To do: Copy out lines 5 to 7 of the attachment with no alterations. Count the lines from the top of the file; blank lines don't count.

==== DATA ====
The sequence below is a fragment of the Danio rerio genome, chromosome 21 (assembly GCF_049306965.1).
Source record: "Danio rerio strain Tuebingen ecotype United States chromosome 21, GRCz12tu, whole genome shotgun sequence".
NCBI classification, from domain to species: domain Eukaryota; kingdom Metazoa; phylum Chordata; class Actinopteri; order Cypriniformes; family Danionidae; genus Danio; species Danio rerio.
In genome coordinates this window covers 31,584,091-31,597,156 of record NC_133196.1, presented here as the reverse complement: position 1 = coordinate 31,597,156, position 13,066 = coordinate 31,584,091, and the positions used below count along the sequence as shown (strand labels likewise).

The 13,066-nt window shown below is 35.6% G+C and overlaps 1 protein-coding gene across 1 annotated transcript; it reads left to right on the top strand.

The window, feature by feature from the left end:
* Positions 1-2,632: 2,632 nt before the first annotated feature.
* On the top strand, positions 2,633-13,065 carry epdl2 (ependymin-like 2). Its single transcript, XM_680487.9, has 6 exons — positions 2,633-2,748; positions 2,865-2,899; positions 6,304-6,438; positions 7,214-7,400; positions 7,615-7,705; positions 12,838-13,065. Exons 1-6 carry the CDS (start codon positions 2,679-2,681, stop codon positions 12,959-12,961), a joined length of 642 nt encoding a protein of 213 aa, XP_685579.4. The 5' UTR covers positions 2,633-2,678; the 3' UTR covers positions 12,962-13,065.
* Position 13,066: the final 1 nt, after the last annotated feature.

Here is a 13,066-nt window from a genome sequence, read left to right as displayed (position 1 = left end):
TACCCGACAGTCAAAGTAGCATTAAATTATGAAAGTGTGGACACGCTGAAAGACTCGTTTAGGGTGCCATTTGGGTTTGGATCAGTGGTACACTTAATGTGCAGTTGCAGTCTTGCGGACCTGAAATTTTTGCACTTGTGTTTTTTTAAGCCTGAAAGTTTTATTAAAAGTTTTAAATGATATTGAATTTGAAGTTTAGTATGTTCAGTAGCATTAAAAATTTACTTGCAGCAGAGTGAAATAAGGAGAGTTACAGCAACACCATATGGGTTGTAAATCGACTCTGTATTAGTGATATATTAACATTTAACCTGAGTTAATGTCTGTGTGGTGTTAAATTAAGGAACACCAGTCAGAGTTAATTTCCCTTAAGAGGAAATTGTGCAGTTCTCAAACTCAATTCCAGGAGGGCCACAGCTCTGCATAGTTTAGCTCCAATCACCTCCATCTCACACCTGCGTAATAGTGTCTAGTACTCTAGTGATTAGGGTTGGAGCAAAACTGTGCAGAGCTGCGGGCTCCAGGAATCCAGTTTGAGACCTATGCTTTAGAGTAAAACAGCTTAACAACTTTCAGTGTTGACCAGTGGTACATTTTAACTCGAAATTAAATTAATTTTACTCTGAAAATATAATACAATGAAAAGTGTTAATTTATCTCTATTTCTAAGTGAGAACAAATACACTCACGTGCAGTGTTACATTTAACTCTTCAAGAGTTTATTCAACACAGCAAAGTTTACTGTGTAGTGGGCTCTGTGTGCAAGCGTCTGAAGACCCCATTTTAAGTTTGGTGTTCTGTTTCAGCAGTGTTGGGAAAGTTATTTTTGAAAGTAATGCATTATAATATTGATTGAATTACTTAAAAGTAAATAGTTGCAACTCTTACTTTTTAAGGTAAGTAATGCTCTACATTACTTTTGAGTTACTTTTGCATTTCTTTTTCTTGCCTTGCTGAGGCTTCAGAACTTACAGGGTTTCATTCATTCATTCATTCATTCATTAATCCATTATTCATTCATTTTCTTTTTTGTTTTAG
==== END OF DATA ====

The 13,066-nt window shown below is 35.6% G+C and overlaps 1 protein-coding gene across 1 annotated transcript; it reads left to right on the top strand.

The window, feature by feature from the left end:
* Positions 1-2,632: 2,632 nt before the first annotated feature.